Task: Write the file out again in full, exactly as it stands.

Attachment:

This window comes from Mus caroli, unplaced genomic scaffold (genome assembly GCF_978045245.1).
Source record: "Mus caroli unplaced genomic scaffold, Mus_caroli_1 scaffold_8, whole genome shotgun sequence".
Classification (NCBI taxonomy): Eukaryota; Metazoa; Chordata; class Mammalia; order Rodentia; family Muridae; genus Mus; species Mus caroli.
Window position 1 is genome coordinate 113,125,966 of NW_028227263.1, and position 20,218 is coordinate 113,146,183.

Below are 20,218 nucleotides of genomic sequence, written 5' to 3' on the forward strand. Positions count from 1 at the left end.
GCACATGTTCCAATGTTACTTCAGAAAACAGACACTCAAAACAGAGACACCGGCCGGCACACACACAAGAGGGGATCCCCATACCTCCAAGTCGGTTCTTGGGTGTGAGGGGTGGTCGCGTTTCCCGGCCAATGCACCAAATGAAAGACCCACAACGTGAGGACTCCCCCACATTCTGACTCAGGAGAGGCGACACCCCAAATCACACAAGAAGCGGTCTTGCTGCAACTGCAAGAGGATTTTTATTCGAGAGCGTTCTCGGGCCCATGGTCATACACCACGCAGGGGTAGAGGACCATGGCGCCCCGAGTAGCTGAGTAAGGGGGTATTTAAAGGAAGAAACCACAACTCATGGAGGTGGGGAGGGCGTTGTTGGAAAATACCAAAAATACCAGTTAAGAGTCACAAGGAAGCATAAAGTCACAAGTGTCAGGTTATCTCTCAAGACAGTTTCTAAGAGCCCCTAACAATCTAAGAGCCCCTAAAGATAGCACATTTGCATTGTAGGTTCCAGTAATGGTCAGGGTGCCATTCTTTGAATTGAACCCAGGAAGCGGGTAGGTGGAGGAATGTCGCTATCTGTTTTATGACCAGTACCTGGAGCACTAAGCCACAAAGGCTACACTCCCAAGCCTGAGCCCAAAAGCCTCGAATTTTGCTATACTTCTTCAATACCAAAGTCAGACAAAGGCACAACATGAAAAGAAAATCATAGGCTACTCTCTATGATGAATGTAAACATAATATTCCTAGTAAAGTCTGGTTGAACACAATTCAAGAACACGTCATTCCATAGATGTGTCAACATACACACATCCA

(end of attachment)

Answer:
This window comes from Mus caroli, unplaced genomic scaffold (genome assembly GCF_978045245.1).
Source record: "Mus caroli unplaced genomic scaffold, Mus_caroli_1 scaffold_8, whole genome shotgun sequence".
Classification (NCBI taxonomy): Eukaryota; Metazoa; Chordata; class Mammalia; order Rodentia; family Muridae; genus Mus; species Mus caroli.
Window position 1 is genome coordinate 113,125,966 of NW_028227263.1, and position 20,218 is coordinate 113,146,183.

Below are 20,218 nucleotides of genomic sequence, written 5' to 3' on the forward strand. Positions count from 1 at the left end.
GCACATGTTCCAATGTTACTTCAGAAAACAGACACTCAAAACAGAGACACCGGCCGGCACACACACAAGAGGGGATCCCCATACCTCCAAGTCGGTTCTTGGGTGTGAGGGGTGGTCGCGTTTCCCGGCCAATGCACCAAATGAAAGACCCACAACGTGAGGACTCCCCCACATTCTGACTCAGGAGAGGCGACACCCCAAATCACACAAGAAGCGGTCTTGCTGCAACTGCAAGAGGATTTTTATTCGAGAGCGTTCTCGGGCCCATGGTCATACACCACGCAGGGGTAGAGGACCATGGCGCCCCGAGTAGCTGAGTAAGGGGGTATTTAAAGGAAGAAACCACAACTCATGGAGGTGGGGAGGGCGTTGTTGGAAAATACCAAAAATACCAGTTAAGAGTCACAAGGAAGCATAAAGTCACAAGTGTCAGGTTATCTCTCAAGACAGTTTCTAAGAGCCCCTAACAATCTAAGAGCCCCTAAAGATAGCACATTTGCATTGTAGGTTCCAGTAATGGTCAGGGTGCCATTCTTTGAATTGAACCCAGGAAGCGGGTAGGTGGAGGAATGTCGCTATCTGTTTTATGACCAGTACCTGGAGCACTAAGCCACAAAGGCTACACTCCCAAGCCTGAGCCCAAAAGCCTCGAATTTTGCTATACTTCTTCAATACCAAAGTCAGACAAAGGCACAACATGAAAAGAAAATCATAGGCTACTCTCTATGATGAATGTAAACATAATATTCCTAGTAAAGTCTGGTTGAACACAATTCAAGAACACGTCATTCCATAGATGTGTCAACATACACACATCCA